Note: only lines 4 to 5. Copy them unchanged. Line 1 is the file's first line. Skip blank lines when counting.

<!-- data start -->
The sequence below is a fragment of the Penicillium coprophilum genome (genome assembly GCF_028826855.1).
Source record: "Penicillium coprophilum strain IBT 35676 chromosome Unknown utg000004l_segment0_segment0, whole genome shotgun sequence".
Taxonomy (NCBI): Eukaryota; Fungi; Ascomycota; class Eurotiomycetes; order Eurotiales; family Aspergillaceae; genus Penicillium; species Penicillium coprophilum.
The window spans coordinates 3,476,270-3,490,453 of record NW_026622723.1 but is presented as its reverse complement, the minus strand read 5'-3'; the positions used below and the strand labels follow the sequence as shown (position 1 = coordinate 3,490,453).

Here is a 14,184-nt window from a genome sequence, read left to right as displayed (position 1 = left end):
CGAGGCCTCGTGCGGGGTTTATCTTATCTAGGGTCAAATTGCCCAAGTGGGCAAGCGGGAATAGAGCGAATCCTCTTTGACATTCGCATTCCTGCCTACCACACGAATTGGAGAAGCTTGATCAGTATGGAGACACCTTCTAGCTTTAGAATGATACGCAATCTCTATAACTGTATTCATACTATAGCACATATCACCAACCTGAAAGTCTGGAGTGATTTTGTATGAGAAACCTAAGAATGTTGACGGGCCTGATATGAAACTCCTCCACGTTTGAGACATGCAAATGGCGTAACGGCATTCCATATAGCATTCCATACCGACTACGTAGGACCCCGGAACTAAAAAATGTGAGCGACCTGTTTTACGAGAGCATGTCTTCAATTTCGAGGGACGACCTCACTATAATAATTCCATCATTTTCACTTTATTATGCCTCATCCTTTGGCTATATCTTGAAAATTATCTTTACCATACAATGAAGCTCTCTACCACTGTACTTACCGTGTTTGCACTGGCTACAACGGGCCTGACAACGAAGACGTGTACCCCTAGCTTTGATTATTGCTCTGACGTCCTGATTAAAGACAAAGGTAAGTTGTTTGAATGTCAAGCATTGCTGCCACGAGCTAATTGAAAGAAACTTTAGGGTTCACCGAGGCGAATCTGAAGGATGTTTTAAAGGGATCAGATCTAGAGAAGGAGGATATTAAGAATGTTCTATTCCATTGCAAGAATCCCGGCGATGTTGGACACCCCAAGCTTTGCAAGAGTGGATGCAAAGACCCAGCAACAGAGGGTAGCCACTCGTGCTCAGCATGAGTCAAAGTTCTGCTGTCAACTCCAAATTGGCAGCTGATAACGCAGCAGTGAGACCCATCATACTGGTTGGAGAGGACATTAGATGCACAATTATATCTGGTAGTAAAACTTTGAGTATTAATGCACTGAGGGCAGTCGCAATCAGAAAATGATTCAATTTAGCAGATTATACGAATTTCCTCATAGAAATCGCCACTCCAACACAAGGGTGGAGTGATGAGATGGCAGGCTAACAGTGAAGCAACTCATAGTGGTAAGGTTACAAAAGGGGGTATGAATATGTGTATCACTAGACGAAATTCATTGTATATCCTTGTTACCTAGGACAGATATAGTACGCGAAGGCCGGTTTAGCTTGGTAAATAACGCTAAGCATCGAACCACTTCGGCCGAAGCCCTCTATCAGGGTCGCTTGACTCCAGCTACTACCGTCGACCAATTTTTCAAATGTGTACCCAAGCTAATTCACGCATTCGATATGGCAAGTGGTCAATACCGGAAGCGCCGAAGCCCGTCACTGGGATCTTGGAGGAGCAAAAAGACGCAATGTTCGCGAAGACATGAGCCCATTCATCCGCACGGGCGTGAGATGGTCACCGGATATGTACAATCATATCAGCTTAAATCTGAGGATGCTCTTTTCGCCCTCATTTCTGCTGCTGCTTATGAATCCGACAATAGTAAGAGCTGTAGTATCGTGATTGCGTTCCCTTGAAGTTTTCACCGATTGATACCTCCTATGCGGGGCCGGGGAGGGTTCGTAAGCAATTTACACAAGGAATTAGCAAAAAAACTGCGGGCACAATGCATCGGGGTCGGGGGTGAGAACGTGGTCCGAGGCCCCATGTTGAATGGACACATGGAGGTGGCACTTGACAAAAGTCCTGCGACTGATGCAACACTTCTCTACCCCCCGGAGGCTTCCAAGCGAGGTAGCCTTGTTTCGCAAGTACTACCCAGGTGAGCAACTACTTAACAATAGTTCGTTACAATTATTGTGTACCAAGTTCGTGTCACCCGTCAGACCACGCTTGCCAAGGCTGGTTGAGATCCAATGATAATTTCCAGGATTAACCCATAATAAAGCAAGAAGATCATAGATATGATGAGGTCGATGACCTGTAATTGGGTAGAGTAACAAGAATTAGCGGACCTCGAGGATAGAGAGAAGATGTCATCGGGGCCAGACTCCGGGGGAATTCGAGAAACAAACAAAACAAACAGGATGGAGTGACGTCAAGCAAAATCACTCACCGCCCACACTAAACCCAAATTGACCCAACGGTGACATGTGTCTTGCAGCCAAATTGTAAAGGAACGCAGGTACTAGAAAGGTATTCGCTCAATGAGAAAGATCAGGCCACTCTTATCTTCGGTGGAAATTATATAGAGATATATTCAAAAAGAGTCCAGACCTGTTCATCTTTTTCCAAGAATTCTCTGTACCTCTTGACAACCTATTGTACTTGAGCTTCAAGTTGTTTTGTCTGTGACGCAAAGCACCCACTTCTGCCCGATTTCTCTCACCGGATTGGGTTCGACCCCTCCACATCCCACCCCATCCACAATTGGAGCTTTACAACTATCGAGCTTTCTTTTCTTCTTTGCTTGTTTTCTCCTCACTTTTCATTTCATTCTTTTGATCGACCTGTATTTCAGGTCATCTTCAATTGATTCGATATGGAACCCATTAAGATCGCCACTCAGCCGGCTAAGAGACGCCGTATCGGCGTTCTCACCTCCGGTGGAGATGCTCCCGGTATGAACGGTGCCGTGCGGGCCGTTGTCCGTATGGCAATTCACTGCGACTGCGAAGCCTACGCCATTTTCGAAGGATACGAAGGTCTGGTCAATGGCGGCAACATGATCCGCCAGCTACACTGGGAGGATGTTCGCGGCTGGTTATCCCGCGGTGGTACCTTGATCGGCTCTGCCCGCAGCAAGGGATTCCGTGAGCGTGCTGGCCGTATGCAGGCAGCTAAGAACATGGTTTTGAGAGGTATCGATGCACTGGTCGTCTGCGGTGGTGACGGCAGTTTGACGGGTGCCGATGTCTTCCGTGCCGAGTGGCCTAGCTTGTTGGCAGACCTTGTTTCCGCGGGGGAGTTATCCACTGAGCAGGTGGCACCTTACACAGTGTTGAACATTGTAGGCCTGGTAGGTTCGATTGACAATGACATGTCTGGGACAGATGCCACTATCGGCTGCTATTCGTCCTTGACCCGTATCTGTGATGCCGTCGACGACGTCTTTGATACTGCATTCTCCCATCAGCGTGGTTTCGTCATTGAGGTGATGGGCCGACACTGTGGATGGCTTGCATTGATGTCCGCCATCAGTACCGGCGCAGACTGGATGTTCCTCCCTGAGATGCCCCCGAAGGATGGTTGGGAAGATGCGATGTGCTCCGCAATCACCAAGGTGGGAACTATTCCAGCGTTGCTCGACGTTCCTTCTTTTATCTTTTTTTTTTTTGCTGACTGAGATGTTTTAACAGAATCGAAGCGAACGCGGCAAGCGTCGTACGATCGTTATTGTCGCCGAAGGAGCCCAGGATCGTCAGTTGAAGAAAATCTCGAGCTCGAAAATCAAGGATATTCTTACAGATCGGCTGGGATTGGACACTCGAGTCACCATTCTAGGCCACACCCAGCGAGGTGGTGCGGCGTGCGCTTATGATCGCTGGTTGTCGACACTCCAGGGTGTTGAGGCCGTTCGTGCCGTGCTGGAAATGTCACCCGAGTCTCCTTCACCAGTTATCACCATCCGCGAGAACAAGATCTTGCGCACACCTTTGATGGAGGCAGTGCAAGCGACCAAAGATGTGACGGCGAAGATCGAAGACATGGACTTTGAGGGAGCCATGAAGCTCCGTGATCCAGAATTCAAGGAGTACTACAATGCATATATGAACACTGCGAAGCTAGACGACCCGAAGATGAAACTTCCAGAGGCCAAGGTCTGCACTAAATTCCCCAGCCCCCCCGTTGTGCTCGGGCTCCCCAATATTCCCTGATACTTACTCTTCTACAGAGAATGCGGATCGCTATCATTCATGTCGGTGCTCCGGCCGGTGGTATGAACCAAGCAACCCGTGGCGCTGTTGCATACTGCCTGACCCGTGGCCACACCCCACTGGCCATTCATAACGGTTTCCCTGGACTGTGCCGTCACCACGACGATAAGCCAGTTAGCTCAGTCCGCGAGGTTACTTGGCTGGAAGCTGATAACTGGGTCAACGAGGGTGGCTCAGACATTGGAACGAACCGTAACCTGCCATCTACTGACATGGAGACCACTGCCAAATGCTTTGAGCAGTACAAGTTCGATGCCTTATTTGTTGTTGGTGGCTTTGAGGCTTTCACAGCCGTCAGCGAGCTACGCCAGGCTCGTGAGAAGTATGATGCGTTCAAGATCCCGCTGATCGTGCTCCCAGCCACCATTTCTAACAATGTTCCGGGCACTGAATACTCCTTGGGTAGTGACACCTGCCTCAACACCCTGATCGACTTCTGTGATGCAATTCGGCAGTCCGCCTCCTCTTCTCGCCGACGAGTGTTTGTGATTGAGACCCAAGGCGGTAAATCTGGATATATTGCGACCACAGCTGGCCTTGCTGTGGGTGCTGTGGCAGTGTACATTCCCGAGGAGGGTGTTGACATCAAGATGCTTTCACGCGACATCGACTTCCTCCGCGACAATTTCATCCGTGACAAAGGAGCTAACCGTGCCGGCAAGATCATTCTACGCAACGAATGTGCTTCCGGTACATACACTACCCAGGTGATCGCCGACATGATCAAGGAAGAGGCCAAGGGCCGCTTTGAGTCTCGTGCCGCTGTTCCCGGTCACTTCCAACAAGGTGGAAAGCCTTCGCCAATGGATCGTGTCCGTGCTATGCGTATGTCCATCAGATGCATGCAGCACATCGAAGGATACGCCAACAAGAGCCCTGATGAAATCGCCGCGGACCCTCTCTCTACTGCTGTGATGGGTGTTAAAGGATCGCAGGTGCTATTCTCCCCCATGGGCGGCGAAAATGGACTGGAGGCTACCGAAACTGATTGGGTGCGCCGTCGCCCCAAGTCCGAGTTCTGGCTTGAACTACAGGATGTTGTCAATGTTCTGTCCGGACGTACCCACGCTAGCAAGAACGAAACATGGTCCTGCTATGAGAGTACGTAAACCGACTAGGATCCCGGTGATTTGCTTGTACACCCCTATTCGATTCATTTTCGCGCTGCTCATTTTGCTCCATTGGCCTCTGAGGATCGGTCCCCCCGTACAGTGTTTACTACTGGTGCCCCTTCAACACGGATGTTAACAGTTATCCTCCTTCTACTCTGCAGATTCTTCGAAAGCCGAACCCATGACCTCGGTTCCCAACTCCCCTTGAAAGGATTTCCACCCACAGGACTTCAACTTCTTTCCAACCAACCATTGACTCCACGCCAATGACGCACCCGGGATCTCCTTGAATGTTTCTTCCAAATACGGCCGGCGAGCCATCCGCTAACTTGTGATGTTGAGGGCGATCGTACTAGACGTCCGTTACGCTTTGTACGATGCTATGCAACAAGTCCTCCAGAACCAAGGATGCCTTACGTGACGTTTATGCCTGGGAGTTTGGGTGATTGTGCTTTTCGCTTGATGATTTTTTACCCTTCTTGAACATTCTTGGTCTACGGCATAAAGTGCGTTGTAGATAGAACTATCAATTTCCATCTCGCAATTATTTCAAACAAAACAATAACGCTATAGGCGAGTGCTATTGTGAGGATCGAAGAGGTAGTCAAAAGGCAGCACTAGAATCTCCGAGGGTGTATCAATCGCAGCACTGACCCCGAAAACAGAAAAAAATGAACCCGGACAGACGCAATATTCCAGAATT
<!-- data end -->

The window spans coordinates 3,476,270-3,490,453 of record NW_026622723.1 but is presented as its reverse complement, the minus strand read 5'-3'; the positions used below and the strand labels follow the sequence as shown (position 1 = coordinate 3,490,453).

Here is a 14,184-nt window from a genome sequence, read left to right as displayed (position 1 = left end):